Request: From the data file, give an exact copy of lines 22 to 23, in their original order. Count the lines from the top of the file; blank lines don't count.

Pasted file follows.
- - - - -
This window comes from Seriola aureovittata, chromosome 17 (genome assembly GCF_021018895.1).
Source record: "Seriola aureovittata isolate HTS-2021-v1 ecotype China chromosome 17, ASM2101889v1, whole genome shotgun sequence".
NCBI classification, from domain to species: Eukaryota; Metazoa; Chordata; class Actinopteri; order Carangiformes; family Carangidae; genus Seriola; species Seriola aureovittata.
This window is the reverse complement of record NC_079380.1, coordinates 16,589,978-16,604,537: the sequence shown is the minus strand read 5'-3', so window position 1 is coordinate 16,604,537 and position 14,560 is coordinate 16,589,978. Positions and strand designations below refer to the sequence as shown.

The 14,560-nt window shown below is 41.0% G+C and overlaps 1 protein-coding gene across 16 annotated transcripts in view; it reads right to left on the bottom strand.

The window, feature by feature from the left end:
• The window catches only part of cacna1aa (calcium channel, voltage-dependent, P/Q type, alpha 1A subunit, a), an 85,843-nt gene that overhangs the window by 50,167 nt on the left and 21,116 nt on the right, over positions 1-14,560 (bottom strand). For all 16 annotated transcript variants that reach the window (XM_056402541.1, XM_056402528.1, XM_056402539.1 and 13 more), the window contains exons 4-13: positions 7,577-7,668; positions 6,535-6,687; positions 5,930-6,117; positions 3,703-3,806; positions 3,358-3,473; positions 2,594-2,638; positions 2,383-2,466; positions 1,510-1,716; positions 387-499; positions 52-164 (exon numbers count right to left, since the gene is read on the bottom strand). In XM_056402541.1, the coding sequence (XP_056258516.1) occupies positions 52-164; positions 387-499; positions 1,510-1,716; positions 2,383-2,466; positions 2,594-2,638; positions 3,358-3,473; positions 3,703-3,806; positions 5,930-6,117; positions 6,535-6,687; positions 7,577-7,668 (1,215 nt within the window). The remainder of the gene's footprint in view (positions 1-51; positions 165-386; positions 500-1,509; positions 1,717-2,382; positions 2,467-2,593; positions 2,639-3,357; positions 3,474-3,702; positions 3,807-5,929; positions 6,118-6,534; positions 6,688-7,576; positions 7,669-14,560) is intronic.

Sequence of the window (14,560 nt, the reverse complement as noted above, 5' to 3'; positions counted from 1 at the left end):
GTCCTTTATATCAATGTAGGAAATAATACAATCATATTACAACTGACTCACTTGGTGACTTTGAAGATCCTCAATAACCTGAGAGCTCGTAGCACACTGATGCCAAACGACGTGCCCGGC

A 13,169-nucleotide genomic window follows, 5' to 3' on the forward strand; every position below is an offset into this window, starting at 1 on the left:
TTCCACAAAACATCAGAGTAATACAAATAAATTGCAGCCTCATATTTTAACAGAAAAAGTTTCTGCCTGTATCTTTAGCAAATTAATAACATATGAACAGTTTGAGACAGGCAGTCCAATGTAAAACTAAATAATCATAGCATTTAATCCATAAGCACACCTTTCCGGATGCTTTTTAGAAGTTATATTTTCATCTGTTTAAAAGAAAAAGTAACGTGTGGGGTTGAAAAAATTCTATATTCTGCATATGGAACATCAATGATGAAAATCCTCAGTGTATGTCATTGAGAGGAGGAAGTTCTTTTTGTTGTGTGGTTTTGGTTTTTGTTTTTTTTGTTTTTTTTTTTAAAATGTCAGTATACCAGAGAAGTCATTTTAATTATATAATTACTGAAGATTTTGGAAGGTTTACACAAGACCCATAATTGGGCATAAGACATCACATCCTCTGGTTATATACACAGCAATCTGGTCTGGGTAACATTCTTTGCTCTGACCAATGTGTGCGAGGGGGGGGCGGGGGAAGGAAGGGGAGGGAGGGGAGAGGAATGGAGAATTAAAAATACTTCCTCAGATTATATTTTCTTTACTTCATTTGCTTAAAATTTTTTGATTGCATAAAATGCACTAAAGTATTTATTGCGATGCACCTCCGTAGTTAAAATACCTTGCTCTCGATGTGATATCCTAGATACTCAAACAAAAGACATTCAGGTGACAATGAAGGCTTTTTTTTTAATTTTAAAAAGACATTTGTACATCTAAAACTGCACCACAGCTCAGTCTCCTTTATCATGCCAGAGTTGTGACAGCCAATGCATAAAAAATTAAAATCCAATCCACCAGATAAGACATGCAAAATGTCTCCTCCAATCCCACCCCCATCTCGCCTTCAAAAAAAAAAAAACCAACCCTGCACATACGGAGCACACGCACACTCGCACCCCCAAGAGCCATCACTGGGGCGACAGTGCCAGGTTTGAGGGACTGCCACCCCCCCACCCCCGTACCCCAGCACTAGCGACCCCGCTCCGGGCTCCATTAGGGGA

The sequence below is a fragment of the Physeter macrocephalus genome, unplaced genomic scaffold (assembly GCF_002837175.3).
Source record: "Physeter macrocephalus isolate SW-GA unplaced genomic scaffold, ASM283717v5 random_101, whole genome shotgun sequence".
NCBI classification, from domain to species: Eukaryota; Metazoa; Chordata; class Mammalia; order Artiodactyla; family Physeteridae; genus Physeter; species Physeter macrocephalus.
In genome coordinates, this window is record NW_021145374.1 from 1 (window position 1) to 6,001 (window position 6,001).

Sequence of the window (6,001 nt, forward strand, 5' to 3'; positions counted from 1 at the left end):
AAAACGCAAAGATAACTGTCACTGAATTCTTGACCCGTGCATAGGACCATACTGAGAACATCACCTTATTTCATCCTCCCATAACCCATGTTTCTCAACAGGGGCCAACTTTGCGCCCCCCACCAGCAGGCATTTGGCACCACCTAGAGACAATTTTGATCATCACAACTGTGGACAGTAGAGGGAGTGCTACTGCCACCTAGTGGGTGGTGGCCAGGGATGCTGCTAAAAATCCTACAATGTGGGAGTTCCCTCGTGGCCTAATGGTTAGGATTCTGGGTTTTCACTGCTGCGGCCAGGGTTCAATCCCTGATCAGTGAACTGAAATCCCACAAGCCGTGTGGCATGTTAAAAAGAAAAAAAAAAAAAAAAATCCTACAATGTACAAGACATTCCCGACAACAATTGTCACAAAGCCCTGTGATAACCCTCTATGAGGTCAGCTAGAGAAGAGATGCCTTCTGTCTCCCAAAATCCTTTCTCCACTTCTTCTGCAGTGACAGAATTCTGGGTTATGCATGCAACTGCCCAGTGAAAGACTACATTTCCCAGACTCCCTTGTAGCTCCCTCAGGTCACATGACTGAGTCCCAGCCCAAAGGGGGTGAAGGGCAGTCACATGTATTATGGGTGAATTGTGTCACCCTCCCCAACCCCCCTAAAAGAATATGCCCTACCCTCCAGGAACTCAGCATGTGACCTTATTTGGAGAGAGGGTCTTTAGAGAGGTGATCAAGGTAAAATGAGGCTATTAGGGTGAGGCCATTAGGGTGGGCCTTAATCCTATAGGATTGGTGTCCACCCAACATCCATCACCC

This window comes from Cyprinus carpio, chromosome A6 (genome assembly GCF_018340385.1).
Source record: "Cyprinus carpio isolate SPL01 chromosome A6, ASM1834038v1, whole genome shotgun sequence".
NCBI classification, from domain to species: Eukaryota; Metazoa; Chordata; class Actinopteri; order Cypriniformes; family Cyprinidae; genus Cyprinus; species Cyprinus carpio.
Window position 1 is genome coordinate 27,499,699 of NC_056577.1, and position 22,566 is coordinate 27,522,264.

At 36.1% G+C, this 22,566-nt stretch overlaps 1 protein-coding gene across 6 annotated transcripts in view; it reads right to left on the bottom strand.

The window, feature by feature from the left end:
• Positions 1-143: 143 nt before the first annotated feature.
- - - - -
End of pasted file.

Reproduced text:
At 36.1% G+C, this 22,566-nt stretch overlaps 1 protein-coding gene across 6 annotated transcripts in view; it reads right to left on the bottom strand.

The window, feature by feature from the left end: